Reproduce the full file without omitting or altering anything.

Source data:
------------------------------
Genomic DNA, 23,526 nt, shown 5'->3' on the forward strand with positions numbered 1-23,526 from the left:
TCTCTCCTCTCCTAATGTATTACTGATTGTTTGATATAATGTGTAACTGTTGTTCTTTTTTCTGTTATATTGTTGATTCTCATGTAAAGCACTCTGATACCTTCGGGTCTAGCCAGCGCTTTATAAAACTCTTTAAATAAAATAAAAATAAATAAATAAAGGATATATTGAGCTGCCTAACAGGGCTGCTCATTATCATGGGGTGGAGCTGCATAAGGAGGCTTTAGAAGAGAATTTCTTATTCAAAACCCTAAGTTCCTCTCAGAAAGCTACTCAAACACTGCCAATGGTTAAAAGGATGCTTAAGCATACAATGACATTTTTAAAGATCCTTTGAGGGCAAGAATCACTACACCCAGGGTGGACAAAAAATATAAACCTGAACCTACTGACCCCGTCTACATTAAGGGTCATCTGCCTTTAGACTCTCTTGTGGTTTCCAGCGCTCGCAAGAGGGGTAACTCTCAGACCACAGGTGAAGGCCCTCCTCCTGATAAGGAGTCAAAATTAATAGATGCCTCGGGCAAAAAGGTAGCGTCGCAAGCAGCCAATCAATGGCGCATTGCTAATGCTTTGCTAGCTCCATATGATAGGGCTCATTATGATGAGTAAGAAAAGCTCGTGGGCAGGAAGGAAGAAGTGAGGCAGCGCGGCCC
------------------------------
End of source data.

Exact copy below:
Genomic DNA, 23,526 nt, shown 5'->3' on the forward strand with positions numbered 1-23,526 from the left:
TCTCTCCTCTCCTAATGTATTACTGATTGTTTGATATAATGTGTAACTGTTGTTCTTTTTTCTGTTATATTGTTGATTCTCATGTAAAGCACTCTGATACCTTCGGGTCTAGCCAGCGCTTTATAAAACTCTTTAAATAAAATAAAAATAAATAAATAAAGGATATATTGAGCTGCCTAACAGGGCTGCTCATTATCATGGGGTGGAGCTGCATAAGGAGGCTTTAGAAGAGAATTTCTTATTCAAAACCCTAAGTTCCTCTCAGAAAGCTACTCAAACACTGCCAATGGTTAAAAGGATGCTTAAGCATACAATGACATTTTTAAAGATCCTTTGAGGGCAAGAATCACTACACCCAGGGTGGACAAAAAATATAAACCTGAACCTACTGACCCCGTCTACATTAAGGGTCATCTGCCTTTAGACTCTCTTGTGGTTTCCAGCGCTCGCAAGAGGGGTAACTCTCAGACCACAGGTGAAGGCCCTCCTCCTGATAAGGAGTCAAAATTAATAGATGCCTCGGGCAAAAAGGTAGCGTCGCAAGCAGCCAATCAATGGCGCATTGCTAATGCTTTGCTAGCTCCATATGATAGGGCTCATTATGATGAGTAAGAAAAGCTCGTGGGCAGGAAGGAAGAAGTGAGGCAGCGCGGCCC